I’m going to have some fresh thoughts about Willie, Barry’s very entertaining and kind father, later. I’m very sad to hear of his passing. He’s one of my all-time favorite people and upon learning of his death I immediately wished I had spent more time with him over the years.William Sanders poses with his Hall of Fame son, Barry, at the Pro Football Hall of Fame ceremony in Canton, Ohio, in 2004. Willie, a lifelong Wichitan, died Wednesday.Here’s a column I wrote on Willie and Barry at the time of Barry’s induction into the Pro Football Hall of Fame in Canton, Ohio, in 2004. It was a glorious day for Willie, who gave Barry’s memorable acceptance speech.
Willie was one of a kind. My deepest condolences go out to his wonderful family.
OK, here’s the column:
BARRY SANDERS ATTRIBUTES HIS FAME TO DAD’S EXPECTATIONSHIS FATHER’S SON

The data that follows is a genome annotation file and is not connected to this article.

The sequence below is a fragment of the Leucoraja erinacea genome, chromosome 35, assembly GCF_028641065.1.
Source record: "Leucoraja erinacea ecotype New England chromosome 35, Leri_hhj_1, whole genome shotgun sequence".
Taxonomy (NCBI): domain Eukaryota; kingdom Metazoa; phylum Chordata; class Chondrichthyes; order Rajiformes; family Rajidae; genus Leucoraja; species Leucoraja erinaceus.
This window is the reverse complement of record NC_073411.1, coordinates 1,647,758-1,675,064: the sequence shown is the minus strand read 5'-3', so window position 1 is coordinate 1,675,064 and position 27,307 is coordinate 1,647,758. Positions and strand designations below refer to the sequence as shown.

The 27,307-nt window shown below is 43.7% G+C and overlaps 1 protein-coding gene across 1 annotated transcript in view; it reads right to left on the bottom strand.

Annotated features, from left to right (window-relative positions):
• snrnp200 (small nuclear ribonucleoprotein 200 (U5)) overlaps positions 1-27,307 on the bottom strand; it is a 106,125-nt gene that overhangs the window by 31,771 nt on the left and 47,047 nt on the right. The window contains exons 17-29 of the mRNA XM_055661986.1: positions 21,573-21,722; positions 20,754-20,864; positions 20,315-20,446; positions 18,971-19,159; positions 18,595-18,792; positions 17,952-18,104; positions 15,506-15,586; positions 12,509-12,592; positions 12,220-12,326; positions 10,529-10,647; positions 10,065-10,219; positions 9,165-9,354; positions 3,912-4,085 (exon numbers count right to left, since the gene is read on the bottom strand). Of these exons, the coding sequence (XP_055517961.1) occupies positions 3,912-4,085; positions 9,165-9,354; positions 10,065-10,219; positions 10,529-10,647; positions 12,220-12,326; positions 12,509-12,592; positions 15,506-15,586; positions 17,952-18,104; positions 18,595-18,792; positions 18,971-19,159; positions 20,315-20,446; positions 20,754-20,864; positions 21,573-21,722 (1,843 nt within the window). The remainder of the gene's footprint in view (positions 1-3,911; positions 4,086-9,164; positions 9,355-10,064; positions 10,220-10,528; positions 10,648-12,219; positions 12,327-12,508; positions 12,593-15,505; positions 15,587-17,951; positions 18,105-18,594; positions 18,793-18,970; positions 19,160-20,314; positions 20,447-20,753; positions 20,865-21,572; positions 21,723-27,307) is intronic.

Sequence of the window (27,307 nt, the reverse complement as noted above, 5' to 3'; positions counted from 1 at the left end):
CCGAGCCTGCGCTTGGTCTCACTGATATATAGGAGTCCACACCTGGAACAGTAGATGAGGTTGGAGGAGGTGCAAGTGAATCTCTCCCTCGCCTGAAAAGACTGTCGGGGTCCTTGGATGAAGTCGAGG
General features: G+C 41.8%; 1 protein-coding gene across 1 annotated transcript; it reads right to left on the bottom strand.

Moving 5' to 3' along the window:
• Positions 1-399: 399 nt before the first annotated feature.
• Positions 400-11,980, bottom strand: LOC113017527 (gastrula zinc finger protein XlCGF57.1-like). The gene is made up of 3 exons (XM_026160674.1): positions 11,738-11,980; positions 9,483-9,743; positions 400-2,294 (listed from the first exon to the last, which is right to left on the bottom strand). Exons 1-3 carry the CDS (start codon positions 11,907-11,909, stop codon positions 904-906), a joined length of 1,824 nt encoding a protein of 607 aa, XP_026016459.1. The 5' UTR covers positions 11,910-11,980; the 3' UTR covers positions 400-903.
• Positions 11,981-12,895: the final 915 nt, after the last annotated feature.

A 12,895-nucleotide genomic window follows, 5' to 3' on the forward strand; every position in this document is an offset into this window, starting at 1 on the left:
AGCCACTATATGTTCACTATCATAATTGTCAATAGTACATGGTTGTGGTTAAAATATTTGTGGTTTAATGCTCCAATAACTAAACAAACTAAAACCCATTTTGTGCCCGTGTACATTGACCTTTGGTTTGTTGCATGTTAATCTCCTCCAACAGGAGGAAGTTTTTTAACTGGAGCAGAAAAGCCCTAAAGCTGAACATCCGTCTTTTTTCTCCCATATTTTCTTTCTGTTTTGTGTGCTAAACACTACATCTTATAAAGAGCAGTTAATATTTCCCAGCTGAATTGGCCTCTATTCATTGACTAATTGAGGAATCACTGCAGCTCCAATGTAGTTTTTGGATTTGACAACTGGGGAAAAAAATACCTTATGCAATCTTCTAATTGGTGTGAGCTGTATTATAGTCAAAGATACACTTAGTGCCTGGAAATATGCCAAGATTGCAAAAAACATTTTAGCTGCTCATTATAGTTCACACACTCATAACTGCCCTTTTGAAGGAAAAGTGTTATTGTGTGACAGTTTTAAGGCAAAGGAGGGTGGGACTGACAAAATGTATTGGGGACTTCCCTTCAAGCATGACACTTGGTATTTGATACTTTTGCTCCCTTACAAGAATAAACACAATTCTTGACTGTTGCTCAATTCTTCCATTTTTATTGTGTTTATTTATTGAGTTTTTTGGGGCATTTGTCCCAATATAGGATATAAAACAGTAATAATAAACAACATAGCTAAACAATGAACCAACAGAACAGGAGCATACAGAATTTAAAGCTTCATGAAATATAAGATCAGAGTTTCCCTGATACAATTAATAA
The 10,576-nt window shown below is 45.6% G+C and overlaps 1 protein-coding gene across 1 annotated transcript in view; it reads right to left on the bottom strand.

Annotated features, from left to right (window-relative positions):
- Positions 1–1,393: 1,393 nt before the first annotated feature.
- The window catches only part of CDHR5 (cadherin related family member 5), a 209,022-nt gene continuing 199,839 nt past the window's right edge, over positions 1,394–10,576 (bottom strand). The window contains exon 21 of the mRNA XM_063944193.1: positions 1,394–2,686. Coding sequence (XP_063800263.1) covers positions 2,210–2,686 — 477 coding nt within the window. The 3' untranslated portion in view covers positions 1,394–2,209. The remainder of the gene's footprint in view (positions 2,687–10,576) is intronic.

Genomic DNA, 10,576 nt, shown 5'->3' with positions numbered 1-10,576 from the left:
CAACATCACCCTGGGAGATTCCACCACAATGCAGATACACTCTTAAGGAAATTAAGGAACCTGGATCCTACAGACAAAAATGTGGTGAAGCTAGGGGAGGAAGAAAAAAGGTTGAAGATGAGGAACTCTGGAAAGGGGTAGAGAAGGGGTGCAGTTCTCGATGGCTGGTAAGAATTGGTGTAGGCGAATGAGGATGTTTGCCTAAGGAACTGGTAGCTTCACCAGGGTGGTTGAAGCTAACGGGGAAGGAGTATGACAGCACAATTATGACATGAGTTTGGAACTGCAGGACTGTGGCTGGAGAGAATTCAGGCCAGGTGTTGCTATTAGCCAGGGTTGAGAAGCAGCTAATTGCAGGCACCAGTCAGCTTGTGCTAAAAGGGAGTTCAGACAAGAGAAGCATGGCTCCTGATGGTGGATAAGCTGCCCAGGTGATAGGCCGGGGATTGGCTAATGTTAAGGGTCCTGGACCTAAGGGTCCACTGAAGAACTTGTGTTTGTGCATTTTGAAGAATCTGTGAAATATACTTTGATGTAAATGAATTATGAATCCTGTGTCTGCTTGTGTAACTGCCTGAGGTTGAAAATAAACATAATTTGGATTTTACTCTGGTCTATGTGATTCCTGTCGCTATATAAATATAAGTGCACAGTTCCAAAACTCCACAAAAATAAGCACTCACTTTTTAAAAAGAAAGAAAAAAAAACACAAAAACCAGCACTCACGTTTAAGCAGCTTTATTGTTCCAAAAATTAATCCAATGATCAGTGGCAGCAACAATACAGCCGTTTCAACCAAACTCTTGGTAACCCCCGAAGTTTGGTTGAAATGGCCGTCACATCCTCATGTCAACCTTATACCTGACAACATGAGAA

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CANTON, Ohio – Fathers and sons. Sometimes the connection is obvious.And sometimes, as is the case with William and Barry Sanders, it isn’t.Which is why I was surprised to learn that the father, William, hadbeen selected by the son, Barry, to make the introduction speech atSunday’s Pro Football Hall of Fame induction ceremony.What would Willie say? He has never been one to bite his tongue.“My dad, he’s going to wing it,” Barry Sanders said during a shortnews conference an hour before the induction ceremony. “He could beextra short, he could be extra long – it all depends on how he feels.But for me, it was really a no-brainer to have him introduce me. He’salways been my biggest fan, or my biggest critic, whether we’re talkingabout sports or academics or whether I could be a better person. For me,this just makes sense.”OK, Barry, we’ll trust that you know what you’re doing. But boy,this could get interesting.Because Willie was pretty angry when Barry, from Wichita’s NorthHigh, left the Detroit Lions just before the beginning of training campin 1999, without an explanation to the team. And if you know Willie, youknow there is nothing that goes unsaid.If a thought comes into his head, it has clear sailing to his lips.Would Willie use this forum to finally pay his son the kind ofrespect we all know he deserves?Or would he take Barry to task one more time, in front of thousandsof fans, more than 50 Hall of Famers and a national television audience?Willie, it turns out, was on his best behavior.His speech was certainly not as tender and sentimental as thosegiven by the daughter of John Elway and the sons of Bob Brown and CarlEller, the others inducted Sunday.In fact, Willie said very little about Barry.“If you want to know about Barry Sanders, then you have to buy BarrySanders’ book,” he said.To which Barry, seated behind, covered his eyes in embarrassment.Don’t worry; it’s not the first time.When you’re as soft-spoken as Sanders, and your father is Mount St.Helens, you get used to covering your eyes.“First,” Willie said, “I want to say hello to the greatest runningback who ever lived.”Pause. . . .“He’s not with us today; I think he’s back with his family in LosAngeles. He’s Mr. Jim Brown, and I want to say hello to him.”That was a little punch in Barry’s gut, but life goes on.Willie thanked his wife – Barry’s mother – Shirley. And the rest ofhis sons and daughters, and their husbands and wives and children andgrandchi ldren.“I want to thank God for all of them,” Willie said. “Because thisis the reason Barry is here today, because of this supporting cast.”Willie sent out wishes to several friends back in Wichita. Youwondered how long his speech might last. Would ESPN have enough time?Then, abruptly, Willie Sanders cut himself off and introduced hisson, the pride of Wichita.“And now,” Willie said, “I want to introduce you to the third-bestrunning back who ever lived, Barry Sanders.”First in Willie’s mind is Brown.Second is himself.And it’s really difficult to tell whether he’s kidding.After the ceremony, Willie Sanders explained himself.“I wish all my old football coaches were still alive,” he said.“But the same thing Barry did to get into the Hall of Fame are thethings they benched me for at North back in 1954 and 1955. They wantedme to hit the hole and stay in the hole; they didn’t want me runningaround and improvising. Linwood Sexton (former University of Wichitagreat) always says I was 20 years before my time.”Willie said Sunday’s ceremony wasn’t as emotional for him as beingin the audience at the Heisman Trophy ceremony in New York City in 1988,when Barry won the award.“I expected this here, but when he won the Heisman I didn’t expectit,” he said. “That’s why there were no tears here today.”Willie has forgiven Barry for leaving football. He said they stillhaven’t had a conversation about Barry’s retirement.“It’s his life. What can I do about it?” Willie said. “I just knowI miss him playing.”Doesn’t everybody?Fellow Hall of Famers Gale Sayers and Lynn Swann mentioned how muchthey long to see Barry with a football in his arms.“When I shed a tear because of Barry Sanders’ retirement, I think Iwas probably reminiscing about me and about playing the game,” saidSayers, the former Kansas and Chicago Bears great whose NFL career wascut short by injuries. “God gave me a talent and took it away and Godgave him a talent and didn’t take it away. He quit. And I was sodisappointed because of how much I loved watching him run.”During his induction speech, Sanders credited his dad as “truly thereason why I am here.”He told a story about returning punts during a junior varsity gamefor North during his sophomore year. The game in which he was playingwas close, and he felt uncomfortable fielding punts. So he let them rolldead.On the ride home, Willie asked him about it. Barry told him hedidn’t want to risk dropping a punt and losing the game.“He said: ‘Son, you can play the game the way it’s supposed to beplayed. Don’t be scared to make mistakes. In life you’re going to makemistakes.’ . . . That was some of the best advice I’ve ever gotten.”A father’s love for a son and a son’s love for a father can takemany shapes.Barry Sanders expressed his love for his father Sunday.In his way.Willie Sanders did the same for his son.In his way.“I feel too good to cry,” Willie said. “I don’t know. I guessyou’ve got to have a son go into the Hall of Fame to really realize howI feel.”